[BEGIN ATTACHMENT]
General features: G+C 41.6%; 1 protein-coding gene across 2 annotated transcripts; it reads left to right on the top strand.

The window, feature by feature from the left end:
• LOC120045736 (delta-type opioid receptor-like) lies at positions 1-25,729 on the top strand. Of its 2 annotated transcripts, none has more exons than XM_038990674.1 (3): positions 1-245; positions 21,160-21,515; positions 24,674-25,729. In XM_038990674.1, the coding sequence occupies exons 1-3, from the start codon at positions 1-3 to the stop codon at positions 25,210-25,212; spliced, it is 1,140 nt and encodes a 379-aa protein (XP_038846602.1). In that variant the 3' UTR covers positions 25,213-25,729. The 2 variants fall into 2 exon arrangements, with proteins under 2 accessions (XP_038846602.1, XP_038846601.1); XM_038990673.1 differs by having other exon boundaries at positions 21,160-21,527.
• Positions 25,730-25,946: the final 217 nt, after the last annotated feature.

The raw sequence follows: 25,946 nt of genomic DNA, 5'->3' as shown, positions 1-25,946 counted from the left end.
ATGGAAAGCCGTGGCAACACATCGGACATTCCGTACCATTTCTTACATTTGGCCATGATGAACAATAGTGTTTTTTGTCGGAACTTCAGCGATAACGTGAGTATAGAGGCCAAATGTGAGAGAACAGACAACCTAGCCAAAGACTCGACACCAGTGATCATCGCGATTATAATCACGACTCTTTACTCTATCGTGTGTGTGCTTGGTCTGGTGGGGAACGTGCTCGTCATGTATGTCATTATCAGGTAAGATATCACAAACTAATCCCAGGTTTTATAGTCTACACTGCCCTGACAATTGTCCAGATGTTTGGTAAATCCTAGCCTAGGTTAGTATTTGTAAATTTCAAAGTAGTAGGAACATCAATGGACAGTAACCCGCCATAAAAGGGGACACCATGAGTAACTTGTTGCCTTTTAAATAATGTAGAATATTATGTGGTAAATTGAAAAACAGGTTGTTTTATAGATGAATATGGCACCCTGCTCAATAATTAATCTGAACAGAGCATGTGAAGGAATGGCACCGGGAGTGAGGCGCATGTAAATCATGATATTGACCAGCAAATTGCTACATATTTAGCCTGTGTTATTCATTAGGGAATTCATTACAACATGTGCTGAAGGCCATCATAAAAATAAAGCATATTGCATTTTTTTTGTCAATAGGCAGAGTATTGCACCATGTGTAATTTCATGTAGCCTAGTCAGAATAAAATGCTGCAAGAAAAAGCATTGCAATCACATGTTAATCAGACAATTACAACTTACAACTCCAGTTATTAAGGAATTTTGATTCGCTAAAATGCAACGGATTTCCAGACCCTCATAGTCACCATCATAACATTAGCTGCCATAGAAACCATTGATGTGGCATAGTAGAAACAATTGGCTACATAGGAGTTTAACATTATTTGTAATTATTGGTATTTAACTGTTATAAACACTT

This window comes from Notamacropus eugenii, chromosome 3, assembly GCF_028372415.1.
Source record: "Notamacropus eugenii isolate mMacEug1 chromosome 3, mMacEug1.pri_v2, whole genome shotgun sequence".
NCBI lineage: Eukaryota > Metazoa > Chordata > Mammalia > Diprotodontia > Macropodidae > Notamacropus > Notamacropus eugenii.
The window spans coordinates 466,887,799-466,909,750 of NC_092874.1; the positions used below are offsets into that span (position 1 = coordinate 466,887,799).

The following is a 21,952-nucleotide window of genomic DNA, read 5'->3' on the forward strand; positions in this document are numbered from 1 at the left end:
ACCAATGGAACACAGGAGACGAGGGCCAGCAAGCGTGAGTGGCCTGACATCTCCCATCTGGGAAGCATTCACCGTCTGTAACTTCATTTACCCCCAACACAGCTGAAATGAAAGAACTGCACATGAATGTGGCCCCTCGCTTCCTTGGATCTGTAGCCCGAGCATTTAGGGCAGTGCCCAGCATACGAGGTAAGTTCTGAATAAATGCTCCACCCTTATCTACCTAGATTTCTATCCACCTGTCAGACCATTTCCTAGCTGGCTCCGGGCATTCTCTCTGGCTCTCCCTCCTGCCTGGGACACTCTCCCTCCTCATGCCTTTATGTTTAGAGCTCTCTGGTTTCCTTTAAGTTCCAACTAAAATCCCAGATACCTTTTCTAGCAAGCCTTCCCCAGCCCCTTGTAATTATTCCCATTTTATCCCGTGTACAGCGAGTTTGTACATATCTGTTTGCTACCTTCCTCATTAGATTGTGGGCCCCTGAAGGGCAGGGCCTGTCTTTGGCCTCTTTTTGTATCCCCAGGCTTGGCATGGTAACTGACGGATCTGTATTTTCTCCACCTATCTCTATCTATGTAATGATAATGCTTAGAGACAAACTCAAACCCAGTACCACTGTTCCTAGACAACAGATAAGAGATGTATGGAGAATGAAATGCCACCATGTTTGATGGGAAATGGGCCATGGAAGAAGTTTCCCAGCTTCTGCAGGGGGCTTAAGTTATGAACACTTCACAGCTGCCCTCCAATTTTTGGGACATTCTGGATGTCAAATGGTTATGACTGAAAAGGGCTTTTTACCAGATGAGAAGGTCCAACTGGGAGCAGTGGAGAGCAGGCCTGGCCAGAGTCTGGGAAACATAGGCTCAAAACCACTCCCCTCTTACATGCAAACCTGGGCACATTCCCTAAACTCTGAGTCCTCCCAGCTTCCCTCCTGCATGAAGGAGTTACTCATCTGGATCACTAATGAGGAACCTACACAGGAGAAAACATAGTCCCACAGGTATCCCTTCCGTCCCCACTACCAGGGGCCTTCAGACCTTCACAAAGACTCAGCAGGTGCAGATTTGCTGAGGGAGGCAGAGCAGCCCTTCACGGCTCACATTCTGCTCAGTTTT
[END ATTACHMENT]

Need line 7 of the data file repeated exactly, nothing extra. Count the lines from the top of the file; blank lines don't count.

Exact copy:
This window comes from Notamacropus eugenii, chromosome 3, assembly GCF_028372415.1.